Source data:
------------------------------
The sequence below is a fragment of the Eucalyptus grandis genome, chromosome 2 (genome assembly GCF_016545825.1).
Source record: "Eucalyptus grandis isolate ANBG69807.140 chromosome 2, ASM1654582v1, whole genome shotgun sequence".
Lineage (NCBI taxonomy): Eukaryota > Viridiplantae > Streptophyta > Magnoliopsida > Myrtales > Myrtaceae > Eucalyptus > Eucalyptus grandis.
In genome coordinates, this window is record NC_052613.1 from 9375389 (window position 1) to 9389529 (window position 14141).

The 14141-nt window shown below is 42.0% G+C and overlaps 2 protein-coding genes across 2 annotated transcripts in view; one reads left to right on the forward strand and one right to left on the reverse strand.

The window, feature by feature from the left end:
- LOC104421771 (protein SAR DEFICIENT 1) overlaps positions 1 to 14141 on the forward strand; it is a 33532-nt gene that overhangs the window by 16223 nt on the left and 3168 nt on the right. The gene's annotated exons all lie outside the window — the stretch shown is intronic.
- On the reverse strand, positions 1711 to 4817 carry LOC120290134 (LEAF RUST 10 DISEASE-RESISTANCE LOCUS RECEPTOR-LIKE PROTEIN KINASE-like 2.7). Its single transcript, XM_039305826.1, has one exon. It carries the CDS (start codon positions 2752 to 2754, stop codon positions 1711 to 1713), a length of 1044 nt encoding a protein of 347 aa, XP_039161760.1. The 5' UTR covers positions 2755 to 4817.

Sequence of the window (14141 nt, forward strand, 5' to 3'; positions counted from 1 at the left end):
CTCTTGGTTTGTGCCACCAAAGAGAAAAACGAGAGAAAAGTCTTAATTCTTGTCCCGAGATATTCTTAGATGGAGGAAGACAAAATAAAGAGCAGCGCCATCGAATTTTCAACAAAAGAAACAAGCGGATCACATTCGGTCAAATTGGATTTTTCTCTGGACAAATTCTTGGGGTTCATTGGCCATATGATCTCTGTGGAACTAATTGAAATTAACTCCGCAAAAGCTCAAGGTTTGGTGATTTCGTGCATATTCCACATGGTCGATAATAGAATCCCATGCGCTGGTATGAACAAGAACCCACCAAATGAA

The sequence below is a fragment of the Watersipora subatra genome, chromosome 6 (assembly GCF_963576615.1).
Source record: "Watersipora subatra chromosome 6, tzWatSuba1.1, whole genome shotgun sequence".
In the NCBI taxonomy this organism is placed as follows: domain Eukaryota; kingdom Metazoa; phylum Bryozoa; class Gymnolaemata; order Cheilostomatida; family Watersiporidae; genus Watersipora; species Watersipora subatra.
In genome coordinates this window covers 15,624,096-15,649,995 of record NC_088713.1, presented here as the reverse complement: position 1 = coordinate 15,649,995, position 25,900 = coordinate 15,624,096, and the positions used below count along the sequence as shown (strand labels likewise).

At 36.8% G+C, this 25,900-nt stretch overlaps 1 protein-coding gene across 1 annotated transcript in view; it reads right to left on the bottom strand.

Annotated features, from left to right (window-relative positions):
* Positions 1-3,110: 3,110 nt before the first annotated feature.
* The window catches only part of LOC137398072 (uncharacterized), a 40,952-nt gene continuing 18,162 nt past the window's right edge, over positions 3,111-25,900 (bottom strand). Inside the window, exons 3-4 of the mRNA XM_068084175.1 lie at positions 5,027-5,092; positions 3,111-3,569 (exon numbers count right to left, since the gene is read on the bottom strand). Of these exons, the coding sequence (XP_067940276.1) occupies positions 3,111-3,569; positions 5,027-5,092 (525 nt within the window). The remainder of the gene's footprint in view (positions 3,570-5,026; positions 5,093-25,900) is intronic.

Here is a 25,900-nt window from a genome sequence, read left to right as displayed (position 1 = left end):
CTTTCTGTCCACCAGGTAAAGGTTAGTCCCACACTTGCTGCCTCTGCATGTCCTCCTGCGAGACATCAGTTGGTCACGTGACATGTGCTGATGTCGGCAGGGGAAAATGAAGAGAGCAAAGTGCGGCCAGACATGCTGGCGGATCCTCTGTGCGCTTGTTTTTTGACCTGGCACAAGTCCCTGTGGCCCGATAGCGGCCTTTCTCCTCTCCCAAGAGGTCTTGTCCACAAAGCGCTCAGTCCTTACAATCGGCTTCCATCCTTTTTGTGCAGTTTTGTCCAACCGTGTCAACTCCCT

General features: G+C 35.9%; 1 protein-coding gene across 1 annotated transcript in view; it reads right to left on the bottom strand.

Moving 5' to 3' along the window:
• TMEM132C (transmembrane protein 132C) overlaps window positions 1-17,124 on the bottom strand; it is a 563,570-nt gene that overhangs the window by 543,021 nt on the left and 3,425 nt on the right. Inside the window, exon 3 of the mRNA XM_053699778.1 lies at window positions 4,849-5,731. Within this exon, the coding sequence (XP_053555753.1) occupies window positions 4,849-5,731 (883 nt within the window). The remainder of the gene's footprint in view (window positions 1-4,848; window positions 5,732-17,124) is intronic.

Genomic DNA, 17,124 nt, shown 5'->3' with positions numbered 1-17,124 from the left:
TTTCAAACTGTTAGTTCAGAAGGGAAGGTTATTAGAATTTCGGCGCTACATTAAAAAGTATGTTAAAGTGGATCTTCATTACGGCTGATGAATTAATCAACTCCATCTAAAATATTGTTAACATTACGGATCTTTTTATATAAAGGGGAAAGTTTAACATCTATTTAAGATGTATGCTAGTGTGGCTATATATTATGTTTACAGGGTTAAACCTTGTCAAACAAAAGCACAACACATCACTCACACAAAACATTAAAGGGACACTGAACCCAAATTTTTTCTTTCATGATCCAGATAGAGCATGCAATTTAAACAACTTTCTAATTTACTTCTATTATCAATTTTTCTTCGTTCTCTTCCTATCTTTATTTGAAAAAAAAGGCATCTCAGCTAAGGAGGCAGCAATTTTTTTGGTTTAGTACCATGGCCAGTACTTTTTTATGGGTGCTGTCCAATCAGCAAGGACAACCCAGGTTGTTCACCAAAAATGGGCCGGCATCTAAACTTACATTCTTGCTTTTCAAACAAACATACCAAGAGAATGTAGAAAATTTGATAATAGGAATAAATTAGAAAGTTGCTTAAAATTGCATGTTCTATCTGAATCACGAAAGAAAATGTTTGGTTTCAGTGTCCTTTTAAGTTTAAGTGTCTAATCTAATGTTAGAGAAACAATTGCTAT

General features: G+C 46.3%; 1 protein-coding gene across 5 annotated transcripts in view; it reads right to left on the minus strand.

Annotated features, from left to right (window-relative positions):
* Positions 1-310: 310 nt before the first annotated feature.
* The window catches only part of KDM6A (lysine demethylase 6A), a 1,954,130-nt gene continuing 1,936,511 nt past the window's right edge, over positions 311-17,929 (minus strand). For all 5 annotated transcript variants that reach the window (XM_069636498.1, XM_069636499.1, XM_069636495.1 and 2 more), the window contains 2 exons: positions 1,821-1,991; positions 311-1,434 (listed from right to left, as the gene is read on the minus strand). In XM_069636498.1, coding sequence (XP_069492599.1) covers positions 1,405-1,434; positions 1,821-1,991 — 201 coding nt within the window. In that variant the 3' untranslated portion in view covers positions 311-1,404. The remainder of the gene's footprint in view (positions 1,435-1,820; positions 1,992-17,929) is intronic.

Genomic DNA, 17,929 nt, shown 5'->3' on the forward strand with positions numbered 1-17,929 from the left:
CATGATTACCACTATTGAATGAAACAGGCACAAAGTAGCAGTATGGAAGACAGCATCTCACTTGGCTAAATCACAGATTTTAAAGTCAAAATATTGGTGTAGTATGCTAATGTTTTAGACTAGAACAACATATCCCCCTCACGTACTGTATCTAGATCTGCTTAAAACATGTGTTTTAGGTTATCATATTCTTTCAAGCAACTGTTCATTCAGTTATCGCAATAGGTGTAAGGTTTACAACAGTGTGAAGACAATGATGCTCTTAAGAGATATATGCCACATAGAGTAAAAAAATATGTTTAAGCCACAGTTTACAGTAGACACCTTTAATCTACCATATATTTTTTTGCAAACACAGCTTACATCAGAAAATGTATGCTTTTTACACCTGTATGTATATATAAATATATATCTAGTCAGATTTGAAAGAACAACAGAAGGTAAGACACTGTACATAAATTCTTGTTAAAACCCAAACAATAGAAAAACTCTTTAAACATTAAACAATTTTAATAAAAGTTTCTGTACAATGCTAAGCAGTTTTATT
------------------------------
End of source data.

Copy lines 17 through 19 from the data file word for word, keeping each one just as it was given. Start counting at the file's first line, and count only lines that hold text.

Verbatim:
* Positions 1-3,110: 3,110 nt before the first annotated feature.
* The window catches only part of LOC137398072 (uncharacterized), a 40,952-nt gene continuing 18,162 nt past the window's right edge, over positions 3,111-25,900 (bottom strand). Inside the window, exons 3-4 of the mRNA XM_068084175.1 lie at positions 5,027-5,092; positions 3,111-3,569 (exon numbers count right to left, since the gene is read on the bottom strand). Of these exons, the coding sequence (XP_067940276.1) occupies positions 3,111-3,569; positions 5,027-5,092 (525 nt within the window). The remainder of the gene's footprint in view (positions 3,570-5,026; positions 5,093-25,900) is intronic.

Here is a 25,900-nt window from a genome sequence, read left to right as displayed (position 1 = left end):